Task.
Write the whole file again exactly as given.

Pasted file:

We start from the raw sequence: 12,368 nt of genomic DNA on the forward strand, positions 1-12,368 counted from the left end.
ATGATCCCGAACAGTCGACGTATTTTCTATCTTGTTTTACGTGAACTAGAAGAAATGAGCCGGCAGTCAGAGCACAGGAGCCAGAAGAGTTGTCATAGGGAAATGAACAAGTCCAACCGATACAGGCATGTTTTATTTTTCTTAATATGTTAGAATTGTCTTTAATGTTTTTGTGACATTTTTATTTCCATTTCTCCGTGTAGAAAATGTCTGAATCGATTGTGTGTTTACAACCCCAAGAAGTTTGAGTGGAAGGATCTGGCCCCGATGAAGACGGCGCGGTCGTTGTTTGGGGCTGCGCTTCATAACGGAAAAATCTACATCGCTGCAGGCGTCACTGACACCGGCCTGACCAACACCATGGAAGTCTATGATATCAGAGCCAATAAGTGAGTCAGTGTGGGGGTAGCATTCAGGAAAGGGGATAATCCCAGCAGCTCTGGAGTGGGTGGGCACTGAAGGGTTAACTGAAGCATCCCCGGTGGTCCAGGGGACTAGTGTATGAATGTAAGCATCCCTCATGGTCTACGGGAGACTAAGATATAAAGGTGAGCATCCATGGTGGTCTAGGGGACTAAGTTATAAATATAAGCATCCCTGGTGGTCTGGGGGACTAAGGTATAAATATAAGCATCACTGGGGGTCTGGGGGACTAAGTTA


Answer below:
We start from the raw sequence: 12,368 nt of genomic DNA on the forward strand, positions 1-12,368 counted from the left end.
ATGATCCCGAACAGTCGACGTATTTTCTATCTTGTTTTACGTGAACTAGAAGAAATGAGCCGGCAGTCAGAGCACAGGAGCCAGAAGAGTTGTCATAGGGAAATGAACAAGTCCAACCGATACAGGCATGTTTTATTTTTCTTAATATGTTAGAATTGTCTTTAATGTTTTTGTGACATTTTTATTTCCATTTCTCCGTGTAGAAAATGTCTGAATCGATTGTGTGTTTACAACCCCAAGAAGTTTGAGTGGAAGGATCTGGCCCCGATGAAGACGGCGCGGTCGTTGTTTGGGGCTGCGCTTCATAACGGAAAAATCTACATCGCTGCAGGCGTCACTGACACCGGCCTGACCAACACCATGGAAGTCTATGATATCAGAGCCAATAAGTGAGTCAGTGTGGGGGTAGCATTCAGGAAAGGGGATAATCCCAGCAGCTCTGGAGTGGGTGGGCACTGAAGGGTTAACTGAAGCATCCCCGGTGGTCCAGGGGACTAGTGTATGAATGTAAGCATCCCTCATGGTCTACGGGAGACTAAGATATAAAGGTGAGCATCCATGGTGGTCTAGGGGACTAAGTTATAAATATAAGCATCCCTGGTGGTCTGGGGGACTAAGGTATAAATATAAGCATCACTGGGGGTCTGGGGGACTAAGTTA